Libertatem Magazine

Madhya Pradesh’s New Rape Law: A Knee-Jerk Legislation Against A Setting Sun

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The Madhya Pradesh Assembly in December 2017 unanimously passed a bill which pertains to awarding death to those found guilty of the offense of rape against the girls aged twelve and below. With this, Madhya Pradesh becomes the solo state in the country where such rape offenses will face the gallows. The Bill was passed without any hitches since the opposition too was in harmony with the Chief Minster’s view that, “Jo log 12 saal ki masoom bachhi ka balatkaar karte hain wo manushya nahi pishach hain unhe jeene ka adhikaar nahi” {The individuals who commit rape on 12-year-old girls are not humans but devils. They don’t have the right to live any more}. Capital punishment will be awarded to convicts under section 376 (A), which relates to rape, and section 376 (D, A), pertaining to gang rape.

Jo log 12 saal ki masoom bachhi ka balatkaar karte hain wo manushya nahi pishach hain unhe jeene ka adhikaar nahi

The State of Madhya Pradesh has consistently been a worse performer in ensuring women’s safety. The National Crime Records Bureau (NCRB) data for 2015 indicates Madhya Pradesh as the reporter of the highest number of rape cases (4,391) in the country.  Similarly, as per NCRB 2014 data, Madhya Pradesh reported 5,076 cases, accounting for/comprising of 14 per cent of the total rape incidents in India.

However, this move of the Government is entrenched in its attempt to look tough on offenses against women in the light of recent events. In October 2017, the police stonewalled the filing of FIR of a 19-year old student who was allegedly raped near the railway station under broad day-light in Bhopal. The incident attracted the wrath of the entire nation placing/glorifying the inefficiency of police offices in lime-light and unnecessary delays by police in cognizable offenses.

The Legislation might help Government save its face; but, it fails to provide a solution to the issue at hand. The delay in filing FIR, the treatment meted out to rape victims in the police station and the paternalistic attitude of police officers, all are at the core of the problem here. These issues seem to preclude all. The entire discourse is directed towards the punishment deserved by the rapist and not towards having access to justice in the first place. Punishment can be awarded only after the case has been registered at the police station, then brought to trial and decided upon by the Judiciary. However, if the first condition of this chain i.e. the police officers fails to performs of their duties, then any change to the quantum of punishment will bring a very little change to the ground reality for women.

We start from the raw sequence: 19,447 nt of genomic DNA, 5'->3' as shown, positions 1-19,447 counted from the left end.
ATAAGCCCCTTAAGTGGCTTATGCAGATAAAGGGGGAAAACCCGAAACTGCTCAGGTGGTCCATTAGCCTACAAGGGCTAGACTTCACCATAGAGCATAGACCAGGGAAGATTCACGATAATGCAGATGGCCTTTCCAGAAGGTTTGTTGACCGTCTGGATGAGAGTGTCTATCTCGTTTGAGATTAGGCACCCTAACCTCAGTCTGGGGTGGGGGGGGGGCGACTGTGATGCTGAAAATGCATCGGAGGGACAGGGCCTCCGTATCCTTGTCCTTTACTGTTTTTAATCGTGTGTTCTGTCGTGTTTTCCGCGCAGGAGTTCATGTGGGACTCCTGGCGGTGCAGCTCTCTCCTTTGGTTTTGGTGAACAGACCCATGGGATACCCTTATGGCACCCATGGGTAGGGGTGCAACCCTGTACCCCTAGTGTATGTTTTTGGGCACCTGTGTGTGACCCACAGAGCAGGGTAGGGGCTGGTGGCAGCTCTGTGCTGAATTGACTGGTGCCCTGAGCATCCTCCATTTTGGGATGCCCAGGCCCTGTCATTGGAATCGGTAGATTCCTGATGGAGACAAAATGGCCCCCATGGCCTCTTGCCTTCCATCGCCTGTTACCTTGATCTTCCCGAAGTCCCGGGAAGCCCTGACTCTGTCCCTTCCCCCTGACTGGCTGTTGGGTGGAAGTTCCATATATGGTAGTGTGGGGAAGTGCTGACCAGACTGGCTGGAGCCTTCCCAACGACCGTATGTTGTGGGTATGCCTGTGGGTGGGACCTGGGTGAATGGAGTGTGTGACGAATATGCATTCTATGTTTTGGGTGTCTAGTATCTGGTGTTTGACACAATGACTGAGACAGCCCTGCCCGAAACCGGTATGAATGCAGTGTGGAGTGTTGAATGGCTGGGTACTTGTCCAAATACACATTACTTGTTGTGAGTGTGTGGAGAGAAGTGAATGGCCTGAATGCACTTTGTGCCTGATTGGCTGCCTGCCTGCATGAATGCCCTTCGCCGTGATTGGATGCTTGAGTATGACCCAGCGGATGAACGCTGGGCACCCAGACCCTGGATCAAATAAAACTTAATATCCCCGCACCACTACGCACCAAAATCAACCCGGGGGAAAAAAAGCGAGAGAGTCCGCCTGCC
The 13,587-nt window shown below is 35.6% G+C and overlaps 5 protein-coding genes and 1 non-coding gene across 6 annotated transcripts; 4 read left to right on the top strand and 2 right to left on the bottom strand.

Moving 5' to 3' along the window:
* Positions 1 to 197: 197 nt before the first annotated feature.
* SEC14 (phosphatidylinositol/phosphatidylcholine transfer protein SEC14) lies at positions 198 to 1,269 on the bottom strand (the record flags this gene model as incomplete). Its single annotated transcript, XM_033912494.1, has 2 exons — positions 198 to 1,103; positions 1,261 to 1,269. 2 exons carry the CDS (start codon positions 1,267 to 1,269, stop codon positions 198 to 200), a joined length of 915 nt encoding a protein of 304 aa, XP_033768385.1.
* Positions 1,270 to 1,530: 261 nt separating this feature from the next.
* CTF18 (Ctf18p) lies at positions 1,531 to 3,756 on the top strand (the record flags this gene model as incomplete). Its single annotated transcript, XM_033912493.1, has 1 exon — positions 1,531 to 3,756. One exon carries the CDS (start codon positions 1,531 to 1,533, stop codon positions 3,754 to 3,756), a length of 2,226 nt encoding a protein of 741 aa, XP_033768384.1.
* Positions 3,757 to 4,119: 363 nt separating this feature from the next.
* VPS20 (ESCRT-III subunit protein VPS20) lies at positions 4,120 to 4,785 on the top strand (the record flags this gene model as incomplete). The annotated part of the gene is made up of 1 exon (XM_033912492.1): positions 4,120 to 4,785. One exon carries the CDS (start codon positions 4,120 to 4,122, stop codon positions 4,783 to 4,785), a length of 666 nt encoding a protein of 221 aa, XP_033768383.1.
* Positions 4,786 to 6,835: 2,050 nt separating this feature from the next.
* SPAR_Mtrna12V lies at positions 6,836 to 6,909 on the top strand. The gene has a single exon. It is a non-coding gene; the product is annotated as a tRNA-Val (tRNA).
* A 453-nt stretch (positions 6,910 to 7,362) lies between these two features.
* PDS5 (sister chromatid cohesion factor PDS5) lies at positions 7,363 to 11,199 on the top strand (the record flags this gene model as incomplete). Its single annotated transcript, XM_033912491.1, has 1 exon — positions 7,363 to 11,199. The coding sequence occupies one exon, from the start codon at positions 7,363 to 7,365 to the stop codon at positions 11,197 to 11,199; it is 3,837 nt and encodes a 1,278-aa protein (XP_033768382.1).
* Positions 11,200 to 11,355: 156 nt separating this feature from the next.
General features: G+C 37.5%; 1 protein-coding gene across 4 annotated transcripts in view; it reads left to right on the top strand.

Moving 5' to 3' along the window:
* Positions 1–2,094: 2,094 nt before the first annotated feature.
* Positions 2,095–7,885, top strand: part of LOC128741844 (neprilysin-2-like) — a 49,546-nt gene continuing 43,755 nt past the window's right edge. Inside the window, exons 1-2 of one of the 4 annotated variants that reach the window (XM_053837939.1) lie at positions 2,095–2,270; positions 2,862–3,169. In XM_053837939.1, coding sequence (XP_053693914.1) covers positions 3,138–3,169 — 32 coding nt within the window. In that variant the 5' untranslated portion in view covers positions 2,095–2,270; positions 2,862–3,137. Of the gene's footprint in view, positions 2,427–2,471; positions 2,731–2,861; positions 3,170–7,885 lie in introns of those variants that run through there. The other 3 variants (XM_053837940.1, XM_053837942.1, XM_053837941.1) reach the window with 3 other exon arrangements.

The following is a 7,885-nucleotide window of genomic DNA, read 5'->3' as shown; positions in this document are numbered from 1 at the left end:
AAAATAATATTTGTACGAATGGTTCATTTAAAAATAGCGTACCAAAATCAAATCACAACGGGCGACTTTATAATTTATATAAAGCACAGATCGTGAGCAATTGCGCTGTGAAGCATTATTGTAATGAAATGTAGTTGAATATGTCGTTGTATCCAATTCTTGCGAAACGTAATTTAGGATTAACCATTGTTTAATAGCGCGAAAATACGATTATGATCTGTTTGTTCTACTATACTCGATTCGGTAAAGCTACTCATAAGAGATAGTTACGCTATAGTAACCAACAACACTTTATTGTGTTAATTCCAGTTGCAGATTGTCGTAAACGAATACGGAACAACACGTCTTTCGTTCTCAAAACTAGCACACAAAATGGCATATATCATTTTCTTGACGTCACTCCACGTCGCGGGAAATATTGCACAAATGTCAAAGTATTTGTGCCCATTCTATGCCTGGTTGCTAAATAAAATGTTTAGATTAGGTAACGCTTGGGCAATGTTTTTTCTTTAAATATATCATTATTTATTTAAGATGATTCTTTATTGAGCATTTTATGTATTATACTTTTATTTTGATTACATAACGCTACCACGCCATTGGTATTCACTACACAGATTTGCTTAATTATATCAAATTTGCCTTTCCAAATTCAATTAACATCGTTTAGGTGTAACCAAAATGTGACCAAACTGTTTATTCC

Scope of the Legislation: A Potentially Counter Productive Move

This Legislation will also apply to cases wherein the rape victim is below 12-years of age. Statistically, children between the age of 5-12 possess the highest risk of physical sexual abuse. Majority of these offenses are committed by family members who are in a position of trust or authority. Coming forward to report cases against their own family members in India where social structure is characterized by close-knit families, is difficult. The attempts are made to silence the voices owing to the taboo around rape and sexual abuse. This punishment will further preclude individuals to come forward with complaints as the/in case the offender is a close family kin. Also, the enhancement in the quantum of punishment is of no avail in getting rid of the taboo, which is all pervasive in Indian society.

Facets of Capital Punishment: Humanitarian Concerns

One of the main functions of modern-day punishment is reformation and deterrence. The former aims at changing the character of the convict and the latter works towards setting an example in the society and deterring any individual from committing the same crime. However, in case of a death penalty, there is no opportunity given to the convict to lead a changed/reformed life after completion of his/her punishment. The Law Commission report released in 2015 has busted the myth that Death penalty acts as a deterrent.

One understands law, justice and accordingly individual/societal responsibility dictates their view on capital punishment. The society at large cannot get any by labeling the rapists as either ‘evil’ or ‘pishach’ because as per a rational argument, they too are a part of society we all reside in. The process of socialization has an impact on the actions of the individual. This is not to say that there exists no individual responsibility for one’s own actions, but to make a point that criminal activities are as much as societal responsibility as individual responsibility. Even the Supreme Court acknowledged that being on death row in India amounts to “near torture” for the convict. The ends of reducing crimes cannot justify the means.

The Dissent

Human Rights lawyers, activists, and various NGOs have voiced their concern and discontentment towards the Bill. One Asmita Basu, programs director, Amnesty International India, in a statement said, “the government should, instead, focus on ensuring the certainty of justice rather than increasing the severity of punishment. The Justice Verma Committee and India’s Law Commission have both opposed the use of the death penalty for crimes involving sexual violence.” The death penalty is the ultimate violation of the right to life.”

The decision of Madhya Pradesh to regard Death Penalty as a viable and an apt solution in an era where the International Community is deliberating on doing away with this inhumane act altogether has surprised them.

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